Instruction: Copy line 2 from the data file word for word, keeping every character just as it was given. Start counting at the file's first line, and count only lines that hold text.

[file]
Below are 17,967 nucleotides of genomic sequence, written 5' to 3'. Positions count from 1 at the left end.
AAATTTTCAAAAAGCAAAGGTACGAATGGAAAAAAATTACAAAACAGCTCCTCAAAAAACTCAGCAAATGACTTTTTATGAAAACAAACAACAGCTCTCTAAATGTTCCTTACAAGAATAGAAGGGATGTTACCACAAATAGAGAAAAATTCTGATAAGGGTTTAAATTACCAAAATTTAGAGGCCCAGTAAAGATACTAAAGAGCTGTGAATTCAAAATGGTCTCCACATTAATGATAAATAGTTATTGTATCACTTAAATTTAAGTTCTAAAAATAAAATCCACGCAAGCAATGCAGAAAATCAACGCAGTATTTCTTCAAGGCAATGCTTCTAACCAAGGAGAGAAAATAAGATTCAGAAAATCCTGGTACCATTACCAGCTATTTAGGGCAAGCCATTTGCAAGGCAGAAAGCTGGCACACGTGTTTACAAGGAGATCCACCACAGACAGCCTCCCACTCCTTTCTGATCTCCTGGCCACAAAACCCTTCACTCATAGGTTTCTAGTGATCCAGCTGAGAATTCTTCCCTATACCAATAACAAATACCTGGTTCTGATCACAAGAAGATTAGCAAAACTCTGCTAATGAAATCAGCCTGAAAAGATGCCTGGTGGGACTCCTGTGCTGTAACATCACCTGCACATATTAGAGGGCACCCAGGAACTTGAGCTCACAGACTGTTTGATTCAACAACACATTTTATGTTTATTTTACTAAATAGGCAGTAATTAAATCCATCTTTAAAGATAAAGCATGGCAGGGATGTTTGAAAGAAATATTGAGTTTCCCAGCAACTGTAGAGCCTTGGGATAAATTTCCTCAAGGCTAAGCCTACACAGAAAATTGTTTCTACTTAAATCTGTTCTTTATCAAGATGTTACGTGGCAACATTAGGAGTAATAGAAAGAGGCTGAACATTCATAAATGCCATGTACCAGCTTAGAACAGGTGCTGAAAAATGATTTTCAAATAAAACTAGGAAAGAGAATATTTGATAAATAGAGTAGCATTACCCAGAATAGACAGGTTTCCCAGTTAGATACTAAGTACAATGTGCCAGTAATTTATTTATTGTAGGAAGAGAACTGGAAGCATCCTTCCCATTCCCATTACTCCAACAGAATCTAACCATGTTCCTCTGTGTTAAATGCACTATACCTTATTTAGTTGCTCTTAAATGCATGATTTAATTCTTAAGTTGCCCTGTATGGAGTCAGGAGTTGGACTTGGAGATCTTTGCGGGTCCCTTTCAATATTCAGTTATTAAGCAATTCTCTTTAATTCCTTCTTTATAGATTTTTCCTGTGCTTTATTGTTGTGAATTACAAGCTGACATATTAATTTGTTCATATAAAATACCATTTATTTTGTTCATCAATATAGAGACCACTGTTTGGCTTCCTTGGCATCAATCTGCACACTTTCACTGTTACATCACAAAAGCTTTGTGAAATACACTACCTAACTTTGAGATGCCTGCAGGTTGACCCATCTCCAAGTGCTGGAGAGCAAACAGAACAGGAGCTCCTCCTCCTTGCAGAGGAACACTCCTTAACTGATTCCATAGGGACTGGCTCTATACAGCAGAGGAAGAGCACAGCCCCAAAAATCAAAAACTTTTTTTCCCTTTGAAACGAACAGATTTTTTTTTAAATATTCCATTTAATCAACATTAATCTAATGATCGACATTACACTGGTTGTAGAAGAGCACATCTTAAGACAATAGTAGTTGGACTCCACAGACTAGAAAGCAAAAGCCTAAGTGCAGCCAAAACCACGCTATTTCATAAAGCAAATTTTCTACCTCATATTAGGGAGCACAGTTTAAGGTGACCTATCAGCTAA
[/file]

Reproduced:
AAATTTTCAAAAAGCAAAGGTACGAATGGAAAAAAATTACAAAACAGCTCCTCAAAAAACTCAGCAAATGACTTTTTATGAAAACAAACAACAGCTCTCTAAATGTTCCTTACAAGAATAGAAGGGATGTTACCACAAATAGAGAAAAATTCTGATAAGGGTTTAAATTACCAAAATTTAGAGGCCCAGTAAAGATACTAAAGAGCTGTGAATTCAAAATGGTCTCCACATTAATGATAAATAGTTATTGTATCACTTAAATTTAAGTTCTAAAAATAAAATCCACGCAAGCAATGCAGAAAATCAACGCAGTATTTCTTCAAGGCAATGCTTCTAACCAAGGAGAGAAAATAAGATTCAGAAAATCCTGGTACCATTACCAGCTATTTAGGGCAAGCCATTTGCAAGGCAGAAAGCTGGCACACGTGTTTACAAGGAGATCCACCACAGACAGCCTCCCACTCCTTTCTGATCTCCTGGCCACAAAACCCTTCACTCATAGGTTTCTAGTGATCCAGCTGAGAATTCTTCCCTATACCAATAACAAATACCTGGTTCTGATCACAAGAAGATTAGCAAAACTCTGCTAATGAAATCAGCCTGAAAAGATGCCTGGTGGGACTCCTGTGCTGTAACATCACCTGCACATATTAGAGGGCACCCAGGAACTTGAGCTCACAGACTGTTTGATTCAACAACACATTTTATGTTTATTTTACTAAATAGGCAGTAATTAAATCCATCTTTAAAGATAAAGCATGGCAGGGATGTTTGAAAGAAATATTGAGTTTCCCAGCAACTGTAGAGCCTTGGGATAAATTTCCTCAAGGCTAAGCCTACACAGAAAATTGTTTCTACTTAAATCTGTTCTTTATCAAGATGTTACGTGGCAACATTAGGAGTAATAGAAAGAGGCTGAACATTCATAAATGCCATGTACCAGCTTAGAACAGGTGCTGAAAAATGATTTTCAAATAAAACTAGGAAAGAGAATATTTGATAAATAGAGTAGCATTACCCAGAATAGACAGGTTTCCCAGTTAGATACTAAGTACAATGTGCCAGTAATTTATTTATTGTAGGAAGAGAACTGGAAGCATCCTTCCCATTCCCATTACTCCAACAGAATCTAACCATGTTCCTCTGTGTTAAATGCACTATACCTTATTTAGTTGCTCTTAAATGCATGATTTAATTCTTAAGTTGCCCTGTATGGAGTCAGGAGTTGGACTTGGAGATCTTTGCGGGTCCCTTTCAATATTCAGTTATTAAGCAATTCTCTTTAATTCCTTCTTTATAGATTTTTCCTGTGCTTTATTGTTGTGAATTACAAGCTGACATATTAATTTGTTCATATAAAATACCATTTATTTTGTTCATCAATATAGAGACCACTGTTTGGCTTCCTTGGCATCAATCTGCACACTTTCACTGTTACATCACAAAAGCTTTGTGAAATACACTACCTAACTTTGAGATGCCTGCAGGTTGACCCATCTCCAAGTGCTGGAGAGCAAACAGAACAGGAGCTCCTCCTCCTTGCAGAGGAACACTCCTTAACTGATTCCATAGGGACTGGCTCTATACAGCAGAGGAAGAGCACAGCCCCAAAAATCAAAAACTTTTTTTCCCTTTGAAACGAACAGATTTTTTTTTAAATATTCCATTTAATCAACATTAATCTAATGATCGACATTACACTGGTTGTAGAAGAGCACATCTTAAGACAATAGTAGTTGGACTCCACAGACTAGAAAGCAAAAGCCTAAGTGCAGCCAAAACCACGCTATTTCATAAAGCAAATTTTCTACCTCATATTAGGGAGCACAGTTTAAGGTGACCTATCAGCTAA